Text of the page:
Applying that to humans, I would say that people who figured out where the dangerous animals lived and how to avoid them survived longer than people who didn't. And people who banded into tribes to tell each other what they had learned, survived even longer. But the genes of the people who acted in ways to preserve their tribe (as opposed to just themselves), are the genes that ultimately survived the longest, and those are the genes we all carry within us today.
Tribes that found ways to encourage people to act for the good of the tribe, rather than for the good of the individual, are the tribes that survived. How did they accomplish this? Through myths, parables, and stories - not just the stories about where the wooly mammoths hang out and what the best way is to kill them, but parables, like the Good Samaritan, which tells us we should always look out for the other guy, and epic tales like Beowulf, who doesn't just give us a good story, but who becomes a model for our behavior.
In his book, The Key, James Frey writes, "Beowulf's heroic deeds convey to the other members of the tribe how they must act. They, like Beowulf must be self-sacrificing, and brave, fight evil, and so on. Heroes are our models: their stories convey to each succeeding generation the cultural values of the tribe."
If you can convince an individual to go to his personal death so the group has a better chance of living, that's a very powerful and effective societal tool.
By definition, we are the biological descendents of the tribes who told stories to survive.
Carl Jung argued that mythical motifs are structural elements of the psyche. In fact he went further to argue that there are patterns that are biologically present in our brains. He gave these patterns the name "the collective unconscious." Just as Pinker believes humans have the capacity for grammar wired into our brains, waiting for a particular language to come along and imprint itself upon us, Jung believed we have mythic structures built into us, waiting for a particular belief system to be imprinted upon us by the culture we grow up in.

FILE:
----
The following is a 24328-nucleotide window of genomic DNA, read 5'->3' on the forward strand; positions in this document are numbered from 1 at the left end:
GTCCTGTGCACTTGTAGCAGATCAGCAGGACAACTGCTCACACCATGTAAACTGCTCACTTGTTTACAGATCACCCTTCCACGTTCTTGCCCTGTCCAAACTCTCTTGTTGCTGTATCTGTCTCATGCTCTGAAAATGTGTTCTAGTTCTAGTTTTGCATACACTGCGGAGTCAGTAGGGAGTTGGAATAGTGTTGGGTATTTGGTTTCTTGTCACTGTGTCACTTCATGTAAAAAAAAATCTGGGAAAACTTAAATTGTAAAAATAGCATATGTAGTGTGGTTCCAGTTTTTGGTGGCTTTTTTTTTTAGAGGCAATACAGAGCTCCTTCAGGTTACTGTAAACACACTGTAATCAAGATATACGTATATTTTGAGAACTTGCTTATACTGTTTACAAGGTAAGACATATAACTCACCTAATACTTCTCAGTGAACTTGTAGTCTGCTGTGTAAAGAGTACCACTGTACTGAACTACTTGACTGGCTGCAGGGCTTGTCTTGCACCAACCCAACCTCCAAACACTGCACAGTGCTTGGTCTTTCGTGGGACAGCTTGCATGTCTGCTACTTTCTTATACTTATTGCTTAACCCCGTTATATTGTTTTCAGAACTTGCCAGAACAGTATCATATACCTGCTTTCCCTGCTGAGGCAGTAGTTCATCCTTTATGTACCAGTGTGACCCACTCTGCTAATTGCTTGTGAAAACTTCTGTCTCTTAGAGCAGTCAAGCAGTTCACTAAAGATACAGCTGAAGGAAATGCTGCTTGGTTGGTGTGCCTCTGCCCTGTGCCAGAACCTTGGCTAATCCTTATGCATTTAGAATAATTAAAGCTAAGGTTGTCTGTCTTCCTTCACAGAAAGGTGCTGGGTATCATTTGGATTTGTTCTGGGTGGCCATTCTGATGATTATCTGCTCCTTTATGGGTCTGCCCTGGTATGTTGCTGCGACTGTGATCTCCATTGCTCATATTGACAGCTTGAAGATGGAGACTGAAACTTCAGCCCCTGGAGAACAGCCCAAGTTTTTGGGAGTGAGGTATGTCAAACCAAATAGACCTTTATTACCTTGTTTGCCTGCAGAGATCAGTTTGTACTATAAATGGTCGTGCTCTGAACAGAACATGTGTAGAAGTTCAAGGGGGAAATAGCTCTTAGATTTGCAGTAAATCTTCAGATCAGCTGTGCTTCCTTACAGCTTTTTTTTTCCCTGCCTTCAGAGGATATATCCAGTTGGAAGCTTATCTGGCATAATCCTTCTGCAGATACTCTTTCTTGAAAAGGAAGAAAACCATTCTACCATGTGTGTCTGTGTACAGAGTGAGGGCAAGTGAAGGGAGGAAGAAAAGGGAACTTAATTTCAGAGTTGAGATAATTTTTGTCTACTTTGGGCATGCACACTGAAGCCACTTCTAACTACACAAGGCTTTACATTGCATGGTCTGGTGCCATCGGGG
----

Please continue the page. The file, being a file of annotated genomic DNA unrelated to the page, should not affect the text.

Frey writes, "When a human encounters some version of a myth, he responds at a very deep level, subconsciously, and he is powerfully drawn to it as by magic. The force of myth is irresistible. Mythic forms and mythic structures are the foundation on which all good stories are built; these forms and structures are the key a good storyteller can use to create powerful fiction."
So storytelling, as a way to make sense of the world, is wired into our brains. It is something we are compelled to do, in the same way that spinning a web is wired into a spider and building a nest is wired into birds.